Putting the “Bust” Back into “Bernie or Bust”

By | 10/24/2016 Leave a Comment

Let’s be perfectly honest about this election: whichever of the two most loathed candidates in modern political history wins the presidency it’s only going to be a one term (or)deal.

Hillary Clinton, through a mixture of luck (hers, not ours) and chicanery, managed to squeak through to claim/rob her party’s nomination and now looks poised to move back into 1600 Pennsylvania Avenue. But those stars won’t ever align the same way again, and after four years of hawkish foreign policy, pandering to her corporate sponsors, and a trickle of “incremental change” (i.e. no change), she’ll be chopped liver.

That’s assuming, of course, that her significant health issues enable her to even make it that far. And if anyone imagines that to be just another wacko internet conspiracy theory, they really need to dig a little deeper and start connecting all of those dots out there.

Donald Trump, on the other hand, is perhaps the ultimate wild card. He’s supported and funded politicians from both the right and the left during his business career, and will brazenly switch positions on major issues at whiplash-inducing speed. What four years of President Don – were he to miraculously manage to reverse his current polling and emerge victorious – is anyone’s guess. But it’s probably safe to say that it would be controversial, tumultuous and have most of the voting public reaching for a fistful of Xanax by the time 2020 rolled around.

In fairness, to those who might argue that Trump doesn’t have enough intellectual horsepower or worldly knowledge to assume the presidency, let’s not forget that this country elected George W. Bush as leader of the free world…twice. That would the same man behind the following classic quotes:

“It was not a war against Islam or the country of Islamia.”

“More and more of our imports are coming from overseas.”

“Families is where our nation finds hope, where wings take dream.”

“Rarely is the question asked: Is our children learning?”

“Our enemies are innovative and resourceful, and so are we. They never stop thinking about new ways to harm our country and our people, and neither do we.”

That, of course, is not to excuse Trump of anything. It’s merely to illustrate that we somehow survived eight years with a dangerously ill-informed sock puppet in the Oval Office without the sky falling in, so one term of the unthinkable happening might also prove survivable, prior to the electorate uttering the ultimate two-word dismissal (no, not that one)…you’re fired!

Of course, there’s always the option to vote for one of the third party candidates, such as Jill Stein or Gary “Aleppo” Johnson, both of which would represent respectable, conscientious options for voters whose politics aligned with theirs. But, like it or not, neither of these single-digit-polling candidates are going to be the next president of the United States. While a vote for either may satiate a desire to make a principled choice, ultimately it will have no effect on the outcome of the race – other than perhaps to tip the balance in favor of one major party candidate over the other in some of the tighter battleground states.

There’s also the option of writing Bernie Sanders in on your ballot paper in the few states that allow it. But again, that would constitute an honorable, self-respecting gesture that had little or no meaning save for the personal satisfaction afforded to the individuals doing so. When Bernie was stiffed of the nomination, the country lost the only moral, ethical candidate with a real shot at the presidency this year. But as sad – nay, tragic – as that may be, writing him in at this point in time would be the voting equivalent of putting a message in a bottle.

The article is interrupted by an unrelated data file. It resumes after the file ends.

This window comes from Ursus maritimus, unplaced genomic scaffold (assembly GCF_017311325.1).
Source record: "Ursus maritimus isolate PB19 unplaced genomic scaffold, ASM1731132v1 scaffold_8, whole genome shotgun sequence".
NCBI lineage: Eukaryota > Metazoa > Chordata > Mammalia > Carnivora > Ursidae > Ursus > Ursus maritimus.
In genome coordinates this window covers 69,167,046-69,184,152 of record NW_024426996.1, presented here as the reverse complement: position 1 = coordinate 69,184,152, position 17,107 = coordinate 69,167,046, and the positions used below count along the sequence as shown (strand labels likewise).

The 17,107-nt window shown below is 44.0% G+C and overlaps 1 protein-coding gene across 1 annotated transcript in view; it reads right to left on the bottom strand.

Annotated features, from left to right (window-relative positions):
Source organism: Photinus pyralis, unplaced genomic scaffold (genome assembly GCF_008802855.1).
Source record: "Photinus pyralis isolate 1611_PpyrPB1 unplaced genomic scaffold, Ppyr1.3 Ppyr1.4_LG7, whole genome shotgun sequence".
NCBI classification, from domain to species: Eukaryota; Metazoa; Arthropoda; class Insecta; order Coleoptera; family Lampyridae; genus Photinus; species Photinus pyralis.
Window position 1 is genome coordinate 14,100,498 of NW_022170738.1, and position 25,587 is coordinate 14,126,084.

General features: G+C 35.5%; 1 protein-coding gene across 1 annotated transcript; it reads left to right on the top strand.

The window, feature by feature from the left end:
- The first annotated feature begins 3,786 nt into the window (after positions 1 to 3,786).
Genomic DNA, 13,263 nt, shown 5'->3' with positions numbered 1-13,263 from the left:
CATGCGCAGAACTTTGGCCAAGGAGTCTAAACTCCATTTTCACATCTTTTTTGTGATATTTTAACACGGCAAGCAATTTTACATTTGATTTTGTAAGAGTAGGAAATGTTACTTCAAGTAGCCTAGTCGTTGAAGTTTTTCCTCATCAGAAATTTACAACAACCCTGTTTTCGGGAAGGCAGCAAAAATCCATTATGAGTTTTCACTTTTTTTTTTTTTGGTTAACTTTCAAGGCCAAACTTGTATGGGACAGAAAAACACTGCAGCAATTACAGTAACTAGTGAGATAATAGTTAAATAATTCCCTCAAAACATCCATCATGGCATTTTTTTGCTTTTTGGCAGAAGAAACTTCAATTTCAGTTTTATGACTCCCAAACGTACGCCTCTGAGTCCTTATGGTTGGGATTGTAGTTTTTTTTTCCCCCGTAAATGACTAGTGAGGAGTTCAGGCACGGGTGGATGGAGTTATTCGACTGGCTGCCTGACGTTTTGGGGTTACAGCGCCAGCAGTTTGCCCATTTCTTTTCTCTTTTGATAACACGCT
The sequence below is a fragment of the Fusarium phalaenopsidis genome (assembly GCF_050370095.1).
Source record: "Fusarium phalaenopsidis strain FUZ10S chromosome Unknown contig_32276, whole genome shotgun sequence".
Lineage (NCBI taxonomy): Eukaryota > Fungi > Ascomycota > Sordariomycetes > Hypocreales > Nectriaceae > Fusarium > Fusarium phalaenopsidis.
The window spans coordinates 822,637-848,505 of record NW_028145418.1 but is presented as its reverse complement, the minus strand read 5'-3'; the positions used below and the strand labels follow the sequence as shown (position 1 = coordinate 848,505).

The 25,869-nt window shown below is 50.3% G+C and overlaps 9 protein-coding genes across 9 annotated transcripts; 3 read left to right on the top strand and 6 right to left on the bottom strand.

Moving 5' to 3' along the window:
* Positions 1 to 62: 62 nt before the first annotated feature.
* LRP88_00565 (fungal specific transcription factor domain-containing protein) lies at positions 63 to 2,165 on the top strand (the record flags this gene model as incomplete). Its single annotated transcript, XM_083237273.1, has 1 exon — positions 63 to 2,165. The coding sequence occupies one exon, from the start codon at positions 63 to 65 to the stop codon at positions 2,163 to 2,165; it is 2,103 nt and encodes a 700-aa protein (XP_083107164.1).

So if a third party candidate isn’t ringing your bell, and you’re finding it impossible to distinguish any meaningful degree of “lesser” between the two major party evils, perhaps it’s time to write this election off as a bust and skip it altogether.

Doubtless there are many who would raise their arms (and voices, and social media accounts) up in horror at the very suggestion of not casting a ballot. “But it’s your democratic responsibility!” they’ll cry, quivering and aghast, so soon forgetting how fast and loose the rules of the democratic process were played during the primaries. Back then, “democratic responsibility” was was a relative term, and with regard to the shamelessly undemocratic DNC, it still is.

“But if you don’t vote for candidate X, you’re letting candidate Y win!” they’ll hiss, with shaming, accusatory glares. But if your olfactory glands judge both candidates to stink worse than week-old fish, why should you care?

Yes, voting is a right, a privilege, and an important personal statement…and so is abstention.

The upshot:

This election season has been nothing short of extraordinary. From the truly bizarre to the downright corrupt, we’ve seen our democracy turned on its head and put through the wringer, and at the end of it all we’ve been given a choice between the devil and the deep blue sea.

So perhaps – just for this anomaly of an election – choosing to wash one’s hands of the whole sorry business isn’t such a bad idea. Whomever you do or don’t vote for, the fact is that one of those two lamentable options will end up in the White House. But perhaps in taking yourself out of the equation just this once, you’ll be able to wake up on November 9th with a clear conscience and the knowledge that whatever fiasco unfolds over the next four years was none of your doing.

Roll on 2020.

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